Jones’ prose is delicate and richly poetic, always moving behind and beneath the superficial to not only get at the emotions and thought processes of her characters, but also at the memories of the past that illuminate the present. James and Ellie form the love story of the book, reuniting in Sydney after twenty years apart. The reader feels their ache – the damage in their separate lives, and the desire to go back to something that was powerful for both of them. James’ sorrow mingling with his desire forms the black heart of the story, and Jones handles the co-mingling of nostalgia, desire and the development of mature, independent love perfectly:

More than his shape, more than his touch, more than his off-hand humour and his inexperienced furvour, she wanted returned to her the ordinary astonishment of that first known body. (99)

Ellie is the stronger of the two characters, and the way in which she processes that desire and nostalgia becomes a beacon of light that allows the book to end on a positive note, even in the midst of horror. The waves always break on the shore, and darkness is always waiting for us, in the evening or morning, but Ellie’s joy is the triumph of the moment eclipsing the rain that ends the book. This rain is a clear nod to the snow in James Joyce’s last Dubliners story “The Dead” and serves a similar purpose, bringing all the characters together under into a joined atmosphere: “His soul swooned slowly as he heard the snow falling faintly through the universe and faintly falling, like the descent of their last end, upon all the living and the dead.” In Ellie’s world, all the living and the dead converge in that moment, just as they do in Joyce, providing a kind of transformation and immortality that is enough to eclipse the darkness.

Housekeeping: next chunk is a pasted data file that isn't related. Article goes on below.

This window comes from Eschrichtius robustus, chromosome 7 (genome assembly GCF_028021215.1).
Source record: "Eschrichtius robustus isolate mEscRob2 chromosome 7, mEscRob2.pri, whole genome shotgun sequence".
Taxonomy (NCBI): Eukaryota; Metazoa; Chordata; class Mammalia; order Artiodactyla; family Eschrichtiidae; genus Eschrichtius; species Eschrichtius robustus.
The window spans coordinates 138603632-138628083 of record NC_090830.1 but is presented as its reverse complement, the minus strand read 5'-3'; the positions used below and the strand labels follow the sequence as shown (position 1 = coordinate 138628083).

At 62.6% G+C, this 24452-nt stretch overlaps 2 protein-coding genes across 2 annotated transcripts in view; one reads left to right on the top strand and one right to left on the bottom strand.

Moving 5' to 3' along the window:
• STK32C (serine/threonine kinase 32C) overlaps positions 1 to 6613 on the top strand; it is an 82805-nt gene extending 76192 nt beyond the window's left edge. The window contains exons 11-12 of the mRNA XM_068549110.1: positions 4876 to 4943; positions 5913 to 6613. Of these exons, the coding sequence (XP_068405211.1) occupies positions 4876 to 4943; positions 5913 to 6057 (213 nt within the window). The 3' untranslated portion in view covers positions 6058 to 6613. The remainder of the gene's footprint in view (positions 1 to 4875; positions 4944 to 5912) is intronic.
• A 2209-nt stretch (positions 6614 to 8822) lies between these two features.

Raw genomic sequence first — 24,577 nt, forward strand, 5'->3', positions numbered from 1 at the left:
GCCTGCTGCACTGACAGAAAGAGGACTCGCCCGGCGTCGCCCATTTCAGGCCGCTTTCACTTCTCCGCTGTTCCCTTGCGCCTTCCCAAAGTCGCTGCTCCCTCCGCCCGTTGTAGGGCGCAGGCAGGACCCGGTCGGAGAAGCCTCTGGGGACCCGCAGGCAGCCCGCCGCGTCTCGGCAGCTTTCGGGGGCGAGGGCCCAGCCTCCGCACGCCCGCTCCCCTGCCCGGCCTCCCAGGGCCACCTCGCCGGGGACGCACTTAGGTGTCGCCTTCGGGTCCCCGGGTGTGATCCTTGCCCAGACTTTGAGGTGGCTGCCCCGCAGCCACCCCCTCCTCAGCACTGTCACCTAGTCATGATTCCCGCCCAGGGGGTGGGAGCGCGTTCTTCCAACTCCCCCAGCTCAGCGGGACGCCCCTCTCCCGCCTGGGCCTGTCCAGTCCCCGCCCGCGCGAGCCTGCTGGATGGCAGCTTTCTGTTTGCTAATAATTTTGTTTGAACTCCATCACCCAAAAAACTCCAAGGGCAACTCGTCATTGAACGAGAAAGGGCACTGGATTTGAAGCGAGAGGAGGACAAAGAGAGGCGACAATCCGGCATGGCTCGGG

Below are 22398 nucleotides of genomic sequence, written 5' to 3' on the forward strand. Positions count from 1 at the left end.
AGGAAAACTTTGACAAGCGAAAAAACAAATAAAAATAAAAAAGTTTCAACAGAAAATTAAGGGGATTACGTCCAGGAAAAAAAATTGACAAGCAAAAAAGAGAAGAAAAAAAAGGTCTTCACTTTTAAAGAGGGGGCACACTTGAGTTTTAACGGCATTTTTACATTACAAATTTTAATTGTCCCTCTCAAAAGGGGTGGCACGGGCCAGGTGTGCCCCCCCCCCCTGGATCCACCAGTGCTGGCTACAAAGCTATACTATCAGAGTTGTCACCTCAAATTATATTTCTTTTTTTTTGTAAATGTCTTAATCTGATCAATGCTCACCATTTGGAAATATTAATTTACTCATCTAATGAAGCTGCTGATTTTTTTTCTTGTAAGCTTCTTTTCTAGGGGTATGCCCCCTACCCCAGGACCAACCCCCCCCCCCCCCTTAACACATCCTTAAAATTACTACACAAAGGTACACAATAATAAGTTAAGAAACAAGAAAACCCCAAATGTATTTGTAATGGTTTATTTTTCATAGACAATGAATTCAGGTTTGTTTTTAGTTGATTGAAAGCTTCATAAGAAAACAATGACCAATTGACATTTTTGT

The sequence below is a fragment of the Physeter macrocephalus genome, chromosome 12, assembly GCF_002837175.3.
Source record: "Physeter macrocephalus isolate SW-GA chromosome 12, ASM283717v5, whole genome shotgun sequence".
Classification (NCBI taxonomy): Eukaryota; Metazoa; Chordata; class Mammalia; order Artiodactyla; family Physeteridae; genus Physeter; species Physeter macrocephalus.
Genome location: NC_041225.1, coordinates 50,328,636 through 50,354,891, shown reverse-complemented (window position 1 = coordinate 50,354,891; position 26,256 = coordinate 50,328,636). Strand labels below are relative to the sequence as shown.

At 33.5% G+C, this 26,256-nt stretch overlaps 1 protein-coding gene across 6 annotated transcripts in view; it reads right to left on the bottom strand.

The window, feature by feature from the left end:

Another character, Pei Xing, is a sixty year old Chinese migrant. Pei Xing travels each week through Circular Quay to visit Dong Hua, the woman who tortured her while she was in prison during the Chinese Revolution, a thread that is well depicted and richly researched. The act of feeding and forgiving her tormentor is beautifully portrayed, as Jones doesn’t diminish or mollify the torment that Pei Xing had experienced. The reader feels it as Pei Xing remembers:

She remembered the blow to her face that had broken her nose and the sour taste of blood at the back of her throat…Pei Xing thought to herself: I can never escape this, never; it has followed me to Australia. I am Australian now, and still it is here. Still it is here. (118)